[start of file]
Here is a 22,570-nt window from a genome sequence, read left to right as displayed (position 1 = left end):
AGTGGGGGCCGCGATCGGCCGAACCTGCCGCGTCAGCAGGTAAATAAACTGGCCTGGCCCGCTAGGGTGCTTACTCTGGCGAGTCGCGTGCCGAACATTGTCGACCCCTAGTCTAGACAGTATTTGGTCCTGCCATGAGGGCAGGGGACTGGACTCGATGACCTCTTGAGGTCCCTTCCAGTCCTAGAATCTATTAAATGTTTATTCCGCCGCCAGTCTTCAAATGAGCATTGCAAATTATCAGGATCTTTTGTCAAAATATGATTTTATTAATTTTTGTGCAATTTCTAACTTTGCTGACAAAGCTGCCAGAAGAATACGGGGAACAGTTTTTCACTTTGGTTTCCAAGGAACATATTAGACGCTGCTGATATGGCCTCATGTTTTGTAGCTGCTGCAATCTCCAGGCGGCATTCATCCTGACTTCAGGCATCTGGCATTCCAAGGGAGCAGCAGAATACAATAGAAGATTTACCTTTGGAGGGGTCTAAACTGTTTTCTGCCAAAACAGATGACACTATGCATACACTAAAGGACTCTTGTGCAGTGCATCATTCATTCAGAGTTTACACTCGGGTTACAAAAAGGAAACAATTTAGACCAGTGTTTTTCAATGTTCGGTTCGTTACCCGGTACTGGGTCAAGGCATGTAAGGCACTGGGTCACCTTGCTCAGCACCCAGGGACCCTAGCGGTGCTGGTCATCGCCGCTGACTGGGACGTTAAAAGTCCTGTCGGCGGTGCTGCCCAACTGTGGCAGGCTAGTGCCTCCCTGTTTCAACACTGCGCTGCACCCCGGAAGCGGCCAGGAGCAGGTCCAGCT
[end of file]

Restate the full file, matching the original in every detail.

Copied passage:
Here is a 22,570-nt window from a genome sequence, read left to right as displayed (position 1 = left end):
AGTGGGGGCCGCGATCGGCCGAACCTGCCGCGTCAGCAGGTAAATAAACTGGCCTGGCCCGCTAGGGTGCTTACTCTGGCGAGTCGCGTGCCGAACATTGTCGACCCCTAGTCTAGACAGTATTTGGTCCTGCCATGAGGGCAGGGGACTGGACTCGATGACCTCTTGAGGTCCCTTCCAGTCCTAGAATCTATTAAATGTTTATTCCGCCGCCAGTCTTCAAATGAGCATTGCAAATTATCAGGATCTTTTGTCAAAATATGATTTTATTAATTTTTGTGCAATTTCTAACTTTGCTGACAAAGCTGCCAGAAGAATACGGGGAACAGTTTTTCACTTTGGTTTCCAAGGAACATATTAGACGCTGCTGATATGGCCTCATGTTTTGTAGCTGCTGCAATCTCCAGGCGGCATTCATCCTGACTTCAGGCATCTGGCATTCCAAGGGAGCAGCAGAATACAATAGAAGATTTACCTTTGGAGGGGTCTAAACTGTTTTCTGCCAAAACAGATGACACTATGCATACACTAAAGGACTCTTGTGCAGTGCATCATTCATTCAGAGTTTACACTCGGGTTACAAAAAGGAAACAATTTAGACCAGTGTTTTTCAATGTTCGGTTCGTTACCCGGTACTGGGTCAAGGCATGTAAGGCACTGGGTCACCTTGCTCAGCACCCAGGGACCCTAGCGGTGCTGGTCATCGCCGCTGACTGGGACGTTAAAAGTCCTGTCGGCGGTGCTGCCCAACTGTGGCAGGCTAGTGCCTCCCTGTTTCAACACTGCGCTGCACCCCGGAAGCGGCCAGGAGCAGGTCCAGCT